In the subjective assessment and the evaluation of vaginal mucosa, a treatment response was defined a priori as a rating shift of at least one ordinal category from baseline. A mean change of at least one unit in the direction of improvement was needed to show treatment efficacy.
Data from all subjects were included in all safety analyses. Tests for overall treatment effect with respect to rates of treatment-emergent adverse events were conducted using the χ2 test. All statistical significance tests were done at the 5% level.
For the study, 308 women were screened at 16 sites in the United States, and 187 were enrolled. The number of subjects enrolled at an individual site ranged from five to 28. The mean age was 59.4 years (range 42.6 to 80.9), 90.4% were white, the mean weight was 71 kg (range 45–120 kg), the mean height was 162 cm (range 140–183 cm), the mean body mass index was 27.2 kg/m2 (range 18–45), and the mean number of years postmenopausal was 9.5 (range 2–30). There were no significant differences at baseline between the treatment groups in demographic characteristics or signs or symptoms of vaginal atrophy (Table 2). Rate of compliance with the study medications was high (greater than 90% overall), and there were no significant differences between treatment groups.
A total of 157 subjects completed the study, whereas 30 subjects (16%) discontinued early. The reasons for discontinuation were personal (12 subjects), protocol violation (five subjects), and adverse events (13 subjects). One subject assigned to raloxifene plus conjugated estrogen cream treatment experienced a deep vein thrombophlebitis and discontinued. There were no significant differences between the four treatment groups in the incidence of discontinuations or adverse events.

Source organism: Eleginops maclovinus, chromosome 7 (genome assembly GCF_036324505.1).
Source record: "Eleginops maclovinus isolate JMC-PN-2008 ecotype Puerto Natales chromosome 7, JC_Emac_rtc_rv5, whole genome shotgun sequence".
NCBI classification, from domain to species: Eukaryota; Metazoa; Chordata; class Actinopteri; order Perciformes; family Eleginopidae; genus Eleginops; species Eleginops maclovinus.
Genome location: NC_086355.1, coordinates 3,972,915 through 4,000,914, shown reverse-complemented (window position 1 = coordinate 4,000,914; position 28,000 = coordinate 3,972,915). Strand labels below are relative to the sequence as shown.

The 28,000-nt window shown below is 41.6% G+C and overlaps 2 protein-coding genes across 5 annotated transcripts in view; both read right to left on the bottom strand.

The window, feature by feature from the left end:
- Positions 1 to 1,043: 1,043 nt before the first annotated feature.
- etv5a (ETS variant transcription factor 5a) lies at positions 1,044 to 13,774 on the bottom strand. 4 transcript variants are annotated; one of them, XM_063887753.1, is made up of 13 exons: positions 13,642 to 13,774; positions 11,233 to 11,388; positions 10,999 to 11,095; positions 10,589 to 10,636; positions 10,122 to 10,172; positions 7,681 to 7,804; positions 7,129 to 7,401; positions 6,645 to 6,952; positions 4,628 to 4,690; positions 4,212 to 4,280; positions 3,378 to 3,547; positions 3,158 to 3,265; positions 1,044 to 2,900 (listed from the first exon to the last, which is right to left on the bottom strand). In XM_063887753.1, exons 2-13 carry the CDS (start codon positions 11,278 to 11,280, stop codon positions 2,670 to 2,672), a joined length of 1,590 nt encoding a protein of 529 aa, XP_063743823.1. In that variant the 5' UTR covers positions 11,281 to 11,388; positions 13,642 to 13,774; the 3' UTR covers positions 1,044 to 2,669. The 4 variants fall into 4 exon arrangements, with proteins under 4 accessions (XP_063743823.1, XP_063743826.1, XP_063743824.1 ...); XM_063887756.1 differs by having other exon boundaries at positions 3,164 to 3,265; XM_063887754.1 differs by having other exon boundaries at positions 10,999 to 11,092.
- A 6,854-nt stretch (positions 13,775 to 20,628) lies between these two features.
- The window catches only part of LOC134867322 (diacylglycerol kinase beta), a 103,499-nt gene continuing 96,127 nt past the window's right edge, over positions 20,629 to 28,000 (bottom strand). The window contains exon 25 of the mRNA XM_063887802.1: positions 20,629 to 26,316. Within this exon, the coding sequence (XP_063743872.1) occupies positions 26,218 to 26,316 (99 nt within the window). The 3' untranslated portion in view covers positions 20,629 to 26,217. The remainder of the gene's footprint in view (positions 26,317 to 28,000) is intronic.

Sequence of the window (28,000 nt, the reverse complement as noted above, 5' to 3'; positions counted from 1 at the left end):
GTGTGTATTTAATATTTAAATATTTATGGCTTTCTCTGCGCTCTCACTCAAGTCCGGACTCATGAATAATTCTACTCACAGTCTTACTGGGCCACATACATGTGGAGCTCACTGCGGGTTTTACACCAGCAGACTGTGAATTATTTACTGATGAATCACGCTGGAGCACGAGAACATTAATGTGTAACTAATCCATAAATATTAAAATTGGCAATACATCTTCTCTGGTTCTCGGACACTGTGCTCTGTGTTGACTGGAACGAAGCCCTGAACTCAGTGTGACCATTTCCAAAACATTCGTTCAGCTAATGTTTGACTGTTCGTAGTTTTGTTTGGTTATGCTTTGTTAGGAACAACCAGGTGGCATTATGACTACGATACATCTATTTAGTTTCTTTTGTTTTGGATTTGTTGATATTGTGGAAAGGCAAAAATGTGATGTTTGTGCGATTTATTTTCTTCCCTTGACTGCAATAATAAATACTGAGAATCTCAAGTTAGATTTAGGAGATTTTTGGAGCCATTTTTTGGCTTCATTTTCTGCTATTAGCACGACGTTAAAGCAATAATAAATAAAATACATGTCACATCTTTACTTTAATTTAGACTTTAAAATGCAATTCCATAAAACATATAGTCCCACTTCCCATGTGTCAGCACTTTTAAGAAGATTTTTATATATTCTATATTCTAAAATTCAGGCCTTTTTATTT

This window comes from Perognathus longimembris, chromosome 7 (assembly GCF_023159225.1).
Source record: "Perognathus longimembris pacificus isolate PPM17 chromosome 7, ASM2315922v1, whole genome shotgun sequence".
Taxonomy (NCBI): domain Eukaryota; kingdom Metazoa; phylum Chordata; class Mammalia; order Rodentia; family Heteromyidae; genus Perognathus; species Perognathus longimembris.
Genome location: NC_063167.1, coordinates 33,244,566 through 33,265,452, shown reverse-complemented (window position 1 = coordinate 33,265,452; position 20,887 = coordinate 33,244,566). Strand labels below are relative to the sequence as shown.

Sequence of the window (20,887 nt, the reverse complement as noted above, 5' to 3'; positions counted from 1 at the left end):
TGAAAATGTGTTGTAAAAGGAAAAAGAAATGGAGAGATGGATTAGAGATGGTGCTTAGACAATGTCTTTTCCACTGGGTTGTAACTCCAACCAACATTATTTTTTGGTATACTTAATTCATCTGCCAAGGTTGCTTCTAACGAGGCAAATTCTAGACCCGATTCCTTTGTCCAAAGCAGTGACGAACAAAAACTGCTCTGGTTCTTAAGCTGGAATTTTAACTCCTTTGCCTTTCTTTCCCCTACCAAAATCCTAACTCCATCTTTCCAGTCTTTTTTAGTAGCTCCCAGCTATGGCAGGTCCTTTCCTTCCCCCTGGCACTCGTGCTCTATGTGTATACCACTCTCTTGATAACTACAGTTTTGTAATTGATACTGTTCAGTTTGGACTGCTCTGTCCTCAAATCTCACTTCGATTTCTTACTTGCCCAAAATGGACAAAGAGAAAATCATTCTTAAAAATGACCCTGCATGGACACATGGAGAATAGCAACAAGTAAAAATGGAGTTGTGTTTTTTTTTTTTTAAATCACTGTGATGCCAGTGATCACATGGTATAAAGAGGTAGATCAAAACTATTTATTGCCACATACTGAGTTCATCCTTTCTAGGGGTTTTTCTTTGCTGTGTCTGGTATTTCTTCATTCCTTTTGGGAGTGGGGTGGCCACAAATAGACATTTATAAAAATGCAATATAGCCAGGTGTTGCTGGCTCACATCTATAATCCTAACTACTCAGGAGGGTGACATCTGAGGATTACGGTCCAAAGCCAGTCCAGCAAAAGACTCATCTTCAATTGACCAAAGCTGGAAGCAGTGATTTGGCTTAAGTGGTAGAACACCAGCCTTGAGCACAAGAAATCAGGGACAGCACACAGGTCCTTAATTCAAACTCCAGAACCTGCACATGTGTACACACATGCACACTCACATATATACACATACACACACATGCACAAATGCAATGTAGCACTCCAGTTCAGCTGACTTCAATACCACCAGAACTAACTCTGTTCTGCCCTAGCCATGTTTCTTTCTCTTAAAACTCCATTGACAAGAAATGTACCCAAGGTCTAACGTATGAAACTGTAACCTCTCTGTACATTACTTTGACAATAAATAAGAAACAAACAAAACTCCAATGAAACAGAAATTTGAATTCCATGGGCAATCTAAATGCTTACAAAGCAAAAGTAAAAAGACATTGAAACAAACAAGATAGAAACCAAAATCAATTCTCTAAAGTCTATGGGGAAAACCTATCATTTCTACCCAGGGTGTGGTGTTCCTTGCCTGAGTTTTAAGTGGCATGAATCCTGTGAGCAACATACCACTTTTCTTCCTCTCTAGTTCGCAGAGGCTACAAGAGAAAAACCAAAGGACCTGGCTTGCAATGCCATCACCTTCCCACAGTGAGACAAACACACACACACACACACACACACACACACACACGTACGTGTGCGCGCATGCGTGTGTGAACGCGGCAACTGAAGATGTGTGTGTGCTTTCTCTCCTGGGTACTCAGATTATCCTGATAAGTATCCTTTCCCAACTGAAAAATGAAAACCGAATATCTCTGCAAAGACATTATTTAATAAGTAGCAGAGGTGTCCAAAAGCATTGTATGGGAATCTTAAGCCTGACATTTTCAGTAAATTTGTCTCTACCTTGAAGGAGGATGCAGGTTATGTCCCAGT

There were no significant differences between the four treatment group means for vaginal maturation value, vaginal pH, or urinary pH at baseline (data not shown). At 3 months, all treatment groups except the placebo–nonhormonal moisturizer group demonstrated significant mean increases from baseline in vaginal maturation values (Table 3). Although vaginal maturation values increased significantly from baseline in the raloxifene–nonhormonal moisturizer group, this change was not significantly greater than the smaller increase seen in the placebo–nonhormonal moisturizer group. The 2 × 2 factorial analysis showed no statistical differences between raloxifene and the placebo when coadministered with either conjugated estrogen cream or nonhormonal moisturizer for mean changes in vaginal maturation value (Table 4). The conjugated estrogen cream was superior to nonhormonal moisturizer for the increase in vaginal maturation value (P < .001) in raloxifene- and placebo-treated groups.
In addition, all treatment groups demonstrated mean decreases in vaginal pH, with the conjugated estrogen cream groups showing significant decreases (P < .05) (Table 3). Conjugated estrogen cream was superior to nonhormonal moisturizer for reducing vaginal pH (P < .05) in raloxifene- and placebo-treated groups. There was little change in urinary pH relative to baseline, with no significant differences between treatment groups, although the raloxifene-conjugated estrogen cream group showed a significant increase from baseline (P < .05).